Earl Tupper was a dreamer and a tinkerer who liked to improve the things he saw around him. Always devising better gadgets and gizmos, Tupper held equally strong opinions about how to improve the people around him. Born to a poor farming family, he aspired to be a millionaire and a famous inventor, and he achieved both goals.
Born in 1907 in New Hampshire, Tupper moved many times in his youth, growing up on farms in central Massachusetts. His mother, Lulu, took in laundry and boarders, while his father, Ernest, a good-natured tinkerer who lacked ambition, operated the family farm without much success. Young Earl was enterprising from an early age. At the age of ten, he started a business selling the family's produce door-to-door. When he was a teenager, he had little patience and much contempt for his father's lack of drive. Eventually his parents set up a greenhouse in Shirley, Massachusetts, where they offered the biggest selection of geraniums in the area.
Looking to the Future
Never much of a student, Tupper barely graduated from high school in 1925. After graduating he worked for his parents and took on odd jobs. He also took a series of correspondence courses. While taking a course in advertising, he concluded that advertising was the wave of the future, and he tried unsuccessfully to get his parents to be more aggressive about marketing. He wanted them to offer a "kiddies' free playland" on the grounds of their greenhouse -- an idea that was perhaps ahead of its time.
Tupper also kept an illustrated notebook of his inventions. He fancied himself to be a latter-day Leonardo da Vinci. His "inventions" were wide-ranging. They included a better stocking garter, a dagger-shaped comb to be clipped to one's belt, pants that wouldn't lose their crease, and a fish-powered boat. He devised a convertible top for a rumble seat, customized cigarettes with names like "sporty" and "the collegiate," a better way to take out a burst appendix, and hundreds of other innovations.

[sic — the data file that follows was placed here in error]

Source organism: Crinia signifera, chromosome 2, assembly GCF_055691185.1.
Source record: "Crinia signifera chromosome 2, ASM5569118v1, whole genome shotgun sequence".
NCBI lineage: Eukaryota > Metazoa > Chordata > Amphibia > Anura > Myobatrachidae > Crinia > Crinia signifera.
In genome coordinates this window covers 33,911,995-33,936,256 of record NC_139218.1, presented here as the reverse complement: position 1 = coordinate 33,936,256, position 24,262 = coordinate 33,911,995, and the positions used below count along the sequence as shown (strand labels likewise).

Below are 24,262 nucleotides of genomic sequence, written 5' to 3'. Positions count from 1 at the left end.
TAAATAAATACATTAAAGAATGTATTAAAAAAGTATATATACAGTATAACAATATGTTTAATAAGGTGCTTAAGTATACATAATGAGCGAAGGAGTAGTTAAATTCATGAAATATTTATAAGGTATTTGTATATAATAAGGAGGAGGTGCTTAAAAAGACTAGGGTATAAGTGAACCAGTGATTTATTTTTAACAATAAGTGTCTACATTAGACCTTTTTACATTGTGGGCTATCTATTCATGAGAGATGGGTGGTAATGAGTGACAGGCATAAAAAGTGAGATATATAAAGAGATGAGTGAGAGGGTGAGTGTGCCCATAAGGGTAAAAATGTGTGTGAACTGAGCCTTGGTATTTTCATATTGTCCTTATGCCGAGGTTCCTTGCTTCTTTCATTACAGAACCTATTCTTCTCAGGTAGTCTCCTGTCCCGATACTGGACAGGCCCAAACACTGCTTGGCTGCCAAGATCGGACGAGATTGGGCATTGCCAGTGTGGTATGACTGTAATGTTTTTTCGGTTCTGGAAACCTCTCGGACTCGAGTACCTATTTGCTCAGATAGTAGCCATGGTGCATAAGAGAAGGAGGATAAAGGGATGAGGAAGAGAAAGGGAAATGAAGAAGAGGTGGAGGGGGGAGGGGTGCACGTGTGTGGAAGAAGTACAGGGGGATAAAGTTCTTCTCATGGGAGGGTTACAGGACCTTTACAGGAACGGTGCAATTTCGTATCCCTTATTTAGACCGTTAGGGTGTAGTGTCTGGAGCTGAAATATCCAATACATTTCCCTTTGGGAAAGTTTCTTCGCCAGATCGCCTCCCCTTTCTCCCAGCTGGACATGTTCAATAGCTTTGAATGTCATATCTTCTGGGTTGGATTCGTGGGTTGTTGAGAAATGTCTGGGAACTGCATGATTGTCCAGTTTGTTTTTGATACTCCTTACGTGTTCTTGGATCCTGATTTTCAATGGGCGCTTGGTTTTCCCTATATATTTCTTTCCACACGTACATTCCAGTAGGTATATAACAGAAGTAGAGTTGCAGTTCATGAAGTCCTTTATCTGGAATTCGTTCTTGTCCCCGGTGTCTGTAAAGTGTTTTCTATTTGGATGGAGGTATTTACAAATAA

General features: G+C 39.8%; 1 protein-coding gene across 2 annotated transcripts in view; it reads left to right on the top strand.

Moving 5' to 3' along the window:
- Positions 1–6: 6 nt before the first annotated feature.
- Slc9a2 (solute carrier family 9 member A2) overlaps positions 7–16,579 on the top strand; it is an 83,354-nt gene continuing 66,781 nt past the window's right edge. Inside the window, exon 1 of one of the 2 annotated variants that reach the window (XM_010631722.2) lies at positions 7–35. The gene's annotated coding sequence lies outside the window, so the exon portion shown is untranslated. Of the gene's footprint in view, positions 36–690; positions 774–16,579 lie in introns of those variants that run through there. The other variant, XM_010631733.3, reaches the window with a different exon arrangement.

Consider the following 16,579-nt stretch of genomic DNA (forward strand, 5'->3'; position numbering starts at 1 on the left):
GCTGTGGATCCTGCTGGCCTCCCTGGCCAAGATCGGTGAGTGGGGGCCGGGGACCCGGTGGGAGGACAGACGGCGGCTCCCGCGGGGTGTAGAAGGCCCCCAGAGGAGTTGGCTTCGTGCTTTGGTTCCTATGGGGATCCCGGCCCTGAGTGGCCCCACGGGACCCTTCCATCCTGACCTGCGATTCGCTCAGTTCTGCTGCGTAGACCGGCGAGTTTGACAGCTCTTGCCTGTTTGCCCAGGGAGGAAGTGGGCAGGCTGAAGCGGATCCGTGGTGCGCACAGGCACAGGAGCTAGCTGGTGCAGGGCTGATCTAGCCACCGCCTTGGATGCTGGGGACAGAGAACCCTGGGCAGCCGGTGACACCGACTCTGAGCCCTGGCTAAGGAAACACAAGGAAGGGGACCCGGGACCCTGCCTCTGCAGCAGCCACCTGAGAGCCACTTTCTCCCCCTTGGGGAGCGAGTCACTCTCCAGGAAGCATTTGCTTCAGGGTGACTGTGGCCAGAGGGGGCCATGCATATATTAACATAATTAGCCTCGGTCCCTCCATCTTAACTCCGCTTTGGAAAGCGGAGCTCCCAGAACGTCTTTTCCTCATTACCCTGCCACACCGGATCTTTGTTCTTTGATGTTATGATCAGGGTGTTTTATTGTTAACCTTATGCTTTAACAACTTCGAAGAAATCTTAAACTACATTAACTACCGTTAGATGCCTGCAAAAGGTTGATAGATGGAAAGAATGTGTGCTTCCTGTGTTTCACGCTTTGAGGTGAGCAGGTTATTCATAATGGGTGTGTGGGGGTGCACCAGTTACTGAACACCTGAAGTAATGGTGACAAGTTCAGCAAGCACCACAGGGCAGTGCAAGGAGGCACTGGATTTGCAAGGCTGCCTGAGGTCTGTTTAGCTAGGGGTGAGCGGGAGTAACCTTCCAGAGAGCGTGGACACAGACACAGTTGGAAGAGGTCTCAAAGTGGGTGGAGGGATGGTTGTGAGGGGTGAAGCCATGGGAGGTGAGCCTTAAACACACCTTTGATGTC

He doggedly tried to sell his inventions, but had little luck. To support himself, he set up a tree surgery and landscaping business. He married Marie Whitcomb in 1931, and the first of their five children was born a few years later. During the Depression, however, Tupper's clients cut back, and Tupper Tree Doctors was forced into bankruptcy in 1936. Earl Tupper was lucky to get a job in one of the plastics factories in Leominster, Massachusetts.
Leominster, once famous for its comb industry, had made the switch to plastic in the late 19th century, and there were many small plastics factories run by self-taught engineer/inventors. It was a great place for Tupper. After one year working for the Viscaloid plant (the plastics manufacturing division of DuPont), Tupper bought a few used molding machines and began making beads and plastic containers for cigarettes and soap. He called his company Tupper Plastics.
After World War II, Tupper received a block of polyethylene from DuPont, which was hoping plastics manufacturers would invent peacetime uses for the new material the company had developed during the war. Tupper tinkered with his molding machines for months. DuPont had added fillers to the polyethylene to firm it up and it was difficult to mold. Tupper asked DuPont for some pure polyethylene pellets instead. They were skeptical, but after much trial and error, Tupper produced the first of his Tupperware bowls.
Tupper started marketing his products as giveaways with cigarettes. Eventually they made it into department stores. He even opened a showroom on Fifth Avenue in New York. His Tupperware "wonderbowl" -- with its patented burping seal -- won design prizes. He advertised widely. But he wasn't doing very well financially.
A Sales Force
The person who transformed Tupperware into a marketing empire was Brownie Wise -- a single mother with no formal business training. She had started selling huge quantities of Tupperware at home parties, and when Earl Tupper noticed the sales figures in 1951, he invited her to visit Massachusetts. The result: he decided to sell Tupperware exclusively through home parties and to make Wise his company's vice president and head of all sales. While he continued to invent and produce Tupperware in Massachusetts, Wise became the boss at Tupperware Home Parties Inc. in Florida.
No Nonsense Meets Razzamatazz